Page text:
I'm comfortable walking into the cocktail party and saying 'Yes, I am a middle aged has been. I happen to suck as an entrepreneur.' I'm also comfortable walking into the party saying that 'You know what, I tried my hardest and for me it was the journey that was way more important to me than the destination or the status related to whatever the positive outcome is.' You've got to have a thick skin and you have to steel yourself for whatever's going to be out there that could be potentially against you. And so, for me, those are two big lessons I share with people. Drop the elitism, try to get out into the public and understand what is going on in society—that will make you a better person and more prepared. And number two, if people are railing against you or saying nasty things what other people think of you is none of your business. Who cares? Just go out and live your life and do what you think makes sense for yourself.
The world has completely changed with Big Think and all these other social media websites and Facebook and Twitter. You better get out there and define yourself before other people define you. So you've got to accept yourself. You've got to recognize that—be self-aware. Okay, you're really not that important. Let me give you the news flash. And the universe doesn't care if you're successful or not. And so you shouldn't either. You should just follow your journey, but if you're an entrepreneur you've got to be bold and you've got to think very, very big. Otherwise, what are you doing it for?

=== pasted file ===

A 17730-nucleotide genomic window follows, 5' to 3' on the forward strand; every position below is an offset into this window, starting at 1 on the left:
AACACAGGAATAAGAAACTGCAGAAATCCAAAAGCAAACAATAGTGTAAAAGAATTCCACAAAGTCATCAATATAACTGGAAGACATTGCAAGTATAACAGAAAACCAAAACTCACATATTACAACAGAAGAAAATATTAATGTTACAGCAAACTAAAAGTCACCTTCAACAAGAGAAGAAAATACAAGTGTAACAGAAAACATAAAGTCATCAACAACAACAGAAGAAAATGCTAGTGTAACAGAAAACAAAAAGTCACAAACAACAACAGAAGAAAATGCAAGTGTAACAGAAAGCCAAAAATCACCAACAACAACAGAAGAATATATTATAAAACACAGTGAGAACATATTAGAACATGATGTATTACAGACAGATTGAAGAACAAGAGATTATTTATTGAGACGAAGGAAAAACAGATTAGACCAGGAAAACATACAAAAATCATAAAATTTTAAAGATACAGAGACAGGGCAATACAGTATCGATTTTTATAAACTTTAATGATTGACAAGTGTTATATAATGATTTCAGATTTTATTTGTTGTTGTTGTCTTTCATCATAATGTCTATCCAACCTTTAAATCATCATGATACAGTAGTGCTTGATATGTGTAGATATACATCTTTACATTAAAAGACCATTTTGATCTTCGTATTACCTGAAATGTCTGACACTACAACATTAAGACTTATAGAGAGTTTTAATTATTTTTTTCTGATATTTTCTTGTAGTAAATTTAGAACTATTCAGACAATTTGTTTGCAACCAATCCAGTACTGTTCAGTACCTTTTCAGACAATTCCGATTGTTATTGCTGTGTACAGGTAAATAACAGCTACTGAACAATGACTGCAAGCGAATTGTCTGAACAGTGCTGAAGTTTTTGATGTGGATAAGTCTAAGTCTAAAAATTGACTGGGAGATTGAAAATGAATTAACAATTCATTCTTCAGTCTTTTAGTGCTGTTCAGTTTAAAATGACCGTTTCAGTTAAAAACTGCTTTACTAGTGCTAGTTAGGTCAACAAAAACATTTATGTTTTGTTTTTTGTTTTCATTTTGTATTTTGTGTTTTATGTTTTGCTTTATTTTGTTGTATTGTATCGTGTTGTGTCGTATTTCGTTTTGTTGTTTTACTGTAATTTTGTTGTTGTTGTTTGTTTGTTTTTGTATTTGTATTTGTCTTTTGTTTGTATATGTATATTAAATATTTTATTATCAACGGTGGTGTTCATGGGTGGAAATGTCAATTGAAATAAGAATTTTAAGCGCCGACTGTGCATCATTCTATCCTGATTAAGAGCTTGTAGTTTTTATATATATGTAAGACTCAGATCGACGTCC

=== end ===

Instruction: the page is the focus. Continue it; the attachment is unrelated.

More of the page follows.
Have you ever been to a Donald Trump rally?
MALE: Only the Trump campaign understands how popular Donald Trump is and what his path to reelection might be.
ANTHONY SCARAMUCCI: Have you ever been to a Bernie Sanders rally?
ANTHONY SCARAMUCCI: Let me tell you something. We can sit in a salon like this and we can self-talk to each other and we can insulate ourselves with what we think are the right ideas or the best ideas, but the average person is hurting out there. And so they're looking for something more disruptive or something more change oriented. So if you are a media personality or you're a CEO and people are telling you you have to be more of a media personality, you better be authentic.
- Anthony Scaramucci isn't afraid to admit his failures as an entrepreneur. The founder and managing partner of investment firm SkyBridge Capital says it's the journey that matters, and that being an entrepreneur means accepting that some things, including successes and failures, are out of your control.
- A hard but necessary question that entrepreneurs have to ask themselves is if they can live with the worst case scenario.